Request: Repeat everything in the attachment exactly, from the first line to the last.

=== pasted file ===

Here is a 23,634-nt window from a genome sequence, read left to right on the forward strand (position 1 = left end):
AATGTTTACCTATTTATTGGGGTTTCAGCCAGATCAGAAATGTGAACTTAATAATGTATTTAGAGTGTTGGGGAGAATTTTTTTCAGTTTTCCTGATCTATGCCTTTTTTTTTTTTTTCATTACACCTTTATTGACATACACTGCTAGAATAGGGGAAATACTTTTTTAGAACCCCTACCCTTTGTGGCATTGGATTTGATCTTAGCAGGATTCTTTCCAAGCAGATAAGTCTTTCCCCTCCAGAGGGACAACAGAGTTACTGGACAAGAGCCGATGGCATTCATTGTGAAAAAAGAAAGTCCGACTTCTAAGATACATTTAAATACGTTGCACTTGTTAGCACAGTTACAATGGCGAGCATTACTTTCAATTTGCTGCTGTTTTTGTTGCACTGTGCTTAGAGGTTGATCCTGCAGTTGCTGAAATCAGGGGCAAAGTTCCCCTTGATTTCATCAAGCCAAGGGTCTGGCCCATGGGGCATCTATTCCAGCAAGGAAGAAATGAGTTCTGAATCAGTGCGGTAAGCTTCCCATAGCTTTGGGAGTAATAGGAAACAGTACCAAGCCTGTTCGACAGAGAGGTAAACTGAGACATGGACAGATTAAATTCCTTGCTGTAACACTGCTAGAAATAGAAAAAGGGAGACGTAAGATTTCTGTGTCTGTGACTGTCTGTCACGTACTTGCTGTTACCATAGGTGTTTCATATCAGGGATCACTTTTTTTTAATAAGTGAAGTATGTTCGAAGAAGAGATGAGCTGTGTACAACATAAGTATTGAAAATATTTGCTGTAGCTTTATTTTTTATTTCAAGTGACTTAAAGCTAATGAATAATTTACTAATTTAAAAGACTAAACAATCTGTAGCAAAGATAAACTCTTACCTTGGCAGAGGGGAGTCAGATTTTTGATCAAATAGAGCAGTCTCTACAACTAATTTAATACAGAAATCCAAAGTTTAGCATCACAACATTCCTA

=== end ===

Here is a 23,634-nt window from a genome sequence, read left to right on the forward strand (position 1 = left end):
AATGTTTACCTATTTATTGGGGTTTCAGCCAGATCAGAAATGTGAACTTAATAATGTATTTAGAGTGTTGGGGAGAATTTTTTTCAGTTTTCCTGATCTATGCCTTTTTTTTTTTTTTCATTACACCTTTATTGACATACACTGCTAGAATAGGGGAAATACTTTTTTAGAACCCCTACCCTTTGTGGCATTGGATTTGATCTTAGCAGGATTCTTTCCAAGCAGATAAGTCTTTCCCCTCCAGAGGGACAACAGAGTTACTGGACAAGAGCCGATGGCATTCATTGTGAAAAAAGAAAGTCCGACTTCTAAGATACATTTAAATACGTTGCACTTGTTAGCACAGTTACAATGGCGAGCATTACTTTCAATTTGCTGCTGTTTTTGTTGCACTGTGCTTAGAGGTTGATCCTGCAGTTGCTGAAATCAGGGGCAAAGTTCCCCTTGATTTCATCAAGCCAAGGGTCTGGCCCATGGGGCATCTATTCCAGCAAGGAAGAAATGAGTTCTGAATCAGTGCGGTAAGCTTCCCATAGCTTTGGGAGTAATAGGAAACAGTACCAAGCCTGTTCGACAGAGAGGTAAACTGAGACATGGACAGATTAAATTCCTTGCTGTAACACTGCTAGAAATAGAAAAAGGGAGACGTAAGATTTCTGTGTCTGTGACTGTCTGTCACGTACTTGCTGTTACCATAGGTGTTTCATATCAGGGATCACTTTTTTTTAATAAGTGAAGTATGTTCGAAGAAGAGATGAGCTGTGTACAACATAAGTATTGAAAATATTTGCTGTAGCTTTATTTTTTATTTCAAGTGACTTAAAGCTAATGAATAATTTACTAATTTAAAAGACTAAACAATCTGTAGCAAAGATAAACTCTTACCTTGGCAGAGGGGAGTCAGATTTTTGATCAAATAGAGCAGTCTCTACAACTAATTTAATACAGAAATCCAAAGTTTAGCATCACAACATTCCTA